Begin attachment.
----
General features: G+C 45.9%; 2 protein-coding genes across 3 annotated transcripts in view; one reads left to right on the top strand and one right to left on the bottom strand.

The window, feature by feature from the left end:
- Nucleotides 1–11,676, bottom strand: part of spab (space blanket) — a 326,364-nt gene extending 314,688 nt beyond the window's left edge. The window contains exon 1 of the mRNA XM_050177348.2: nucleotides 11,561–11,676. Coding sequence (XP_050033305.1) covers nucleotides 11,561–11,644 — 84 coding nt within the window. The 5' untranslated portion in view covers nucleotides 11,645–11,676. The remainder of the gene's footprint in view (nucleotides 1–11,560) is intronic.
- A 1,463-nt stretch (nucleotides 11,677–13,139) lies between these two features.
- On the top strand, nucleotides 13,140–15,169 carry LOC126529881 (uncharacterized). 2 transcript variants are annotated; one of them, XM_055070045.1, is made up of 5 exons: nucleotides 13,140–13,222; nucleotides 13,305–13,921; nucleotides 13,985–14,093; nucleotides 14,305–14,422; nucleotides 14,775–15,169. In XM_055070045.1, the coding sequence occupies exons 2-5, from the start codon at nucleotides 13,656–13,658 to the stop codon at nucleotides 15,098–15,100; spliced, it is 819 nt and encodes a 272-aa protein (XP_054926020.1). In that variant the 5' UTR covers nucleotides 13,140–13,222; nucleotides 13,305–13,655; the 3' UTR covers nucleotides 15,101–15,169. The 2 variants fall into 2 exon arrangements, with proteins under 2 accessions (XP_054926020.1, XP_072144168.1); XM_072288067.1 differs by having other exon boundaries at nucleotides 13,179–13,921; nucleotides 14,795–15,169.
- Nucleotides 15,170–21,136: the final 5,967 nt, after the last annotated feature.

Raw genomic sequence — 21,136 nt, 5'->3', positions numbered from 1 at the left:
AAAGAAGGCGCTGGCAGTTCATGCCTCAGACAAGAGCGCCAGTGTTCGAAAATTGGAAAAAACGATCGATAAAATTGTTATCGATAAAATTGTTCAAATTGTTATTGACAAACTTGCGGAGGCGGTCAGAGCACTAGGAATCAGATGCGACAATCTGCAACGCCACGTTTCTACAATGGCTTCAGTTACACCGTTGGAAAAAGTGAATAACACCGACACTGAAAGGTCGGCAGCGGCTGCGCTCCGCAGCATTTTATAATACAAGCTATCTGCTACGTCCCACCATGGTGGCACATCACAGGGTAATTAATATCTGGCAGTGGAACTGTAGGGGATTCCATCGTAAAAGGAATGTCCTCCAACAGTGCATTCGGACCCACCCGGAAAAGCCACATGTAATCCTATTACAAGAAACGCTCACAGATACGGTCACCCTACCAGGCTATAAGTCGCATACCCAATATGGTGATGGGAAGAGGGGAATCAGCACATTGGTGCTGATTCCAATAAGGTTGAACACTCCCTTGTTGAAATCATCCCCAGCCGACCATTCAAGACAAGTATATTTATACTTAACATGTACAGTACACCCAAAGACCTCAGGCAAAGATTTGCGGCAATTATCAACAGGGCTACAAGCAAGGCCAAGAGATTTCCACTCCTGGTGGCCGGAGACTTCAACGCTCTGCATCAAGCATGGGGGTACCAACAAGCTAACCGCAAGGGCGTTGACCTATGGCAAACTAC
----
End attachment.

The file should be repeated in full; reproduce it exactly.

General features: G+C 45.9%; 2 protein-coding genes across 3 annotated transcripts in view; one reads left to right on the top strand and one right to left on the bottom strand.

The window, feature by feature from the left end:
- Nucleotides 1–11,676, bottom strand: part of spab (space blanket) — a 326,364-nt gene extending 314,688 nt beyond the window's left edge. The window contains exon 1 of the mRNA XM_050177348.2: nucleotides 11,561–11,676. Coding sequence (XP_050033305.1) covers nucleotides 11,561–11,644 — 84 coding nt within the window. The 5' untranslated portion in view covers nucleotides 11,645–11,676. The remainder of the gene's footprint in view (nucleotides 1–11,560) is intronic.
- A 1,463-nt stretch (nucleotides 11,677–13,139) lies between these two features.
- On the top strand, nucleotides 13,140–15,169 carry LOC126529881 (uncharacterized). 2 transcript variants are annotated; one of them, XM_055070045.1, is made up of 5 exons: nucleotides 13,140–13,222; nucleotides 13,305–13,921; nucleotides 13,985–14,093; nucleotides 14,305–14,422; nucleotides 14,775–15,169. In XM_055070045.1, the coding sequence occupies exons 2-5, from the start codon at nucleotides 13,656–13,658 to the stop codon at nucleotides 15,098–15,100; spliced, it is 819 nt and encodes a 272-aa protein (XP_054926020.1). In that variant the 5' UTR covers nucleotides 13,140–13,222; nucleotides 13,305–13,655; the 3' UTR covers nucleotides 15,101–15,169. The 2 variants fall into 2 exon arrangements, with proteins under 2 accessions (XP_054926020.1, XP_072144168.1); XM_072288067.1 differs by having other exon boundaries at nucleotides 13,179–13,921; nucleotides 14,795–15,169.
- Nucleotides 15,170–21,136: the final 5,967 nt, after the last annotated feature.

Raw genomic sequence — 21,136 nt, 5'->3', positions numbered from 1 at the left:
AAAGAAGGCGCTGGCAGTTCATGCCTCAGACAAGAGCGCCAGTGTTCGAAAATTGGAAAAAACGATCGATAAAATTGTTATCGATAAAATTGTTCAAATTGTTATTGACAAACTTGCGGAGGCGGTCAGAGCACTAGGAATCAGATGCGACAATCTGCAACGCCACGTTTCTACAATGGCTTCAGTTACACCGTTGGAAAAAGTGAATAACACCGACACTGAAAGGTCGGCAGCGGCTGCGCTCCGCAGCATTTTATAATACAAGCTATCTGCTACGTCCCACCATGGTGGCACATCACAGGGTAATTAATATCTGGCAGTGGAACTGTAGGGGATTCCATCGTAAAAGGAATGTCCTCCAACAGTGCATTCGGACCCACCCGGAAAAGCCACATGTAATCCTATTACAAGAAACGCTCACAGATACGGTCACCCTACCAGGCTATAAGTCGCATACCCAATATGGTGATGGGAAGAGGGGAATCAGCACATTGGTGCTGATTCCAATAAGGTTGAACACTCCCTTGTTGAAATCATCCCCAGCCGACCATTCAAGACAAGTATATTTATACTTAACATGTACAGTACACCCAAAGACCTCAGGCAAAGATTTGCGGCAATTATCAACAGGGCTACAAGCAAGGCCAAGAGATTTCCACTCCTGGTGGCCGGAGACTTCAACGCTCTGCATCAAGCATGGGGGTACCAACAAGCTAACCGCAAGGGCGTTGACCTATGGCAAACTAC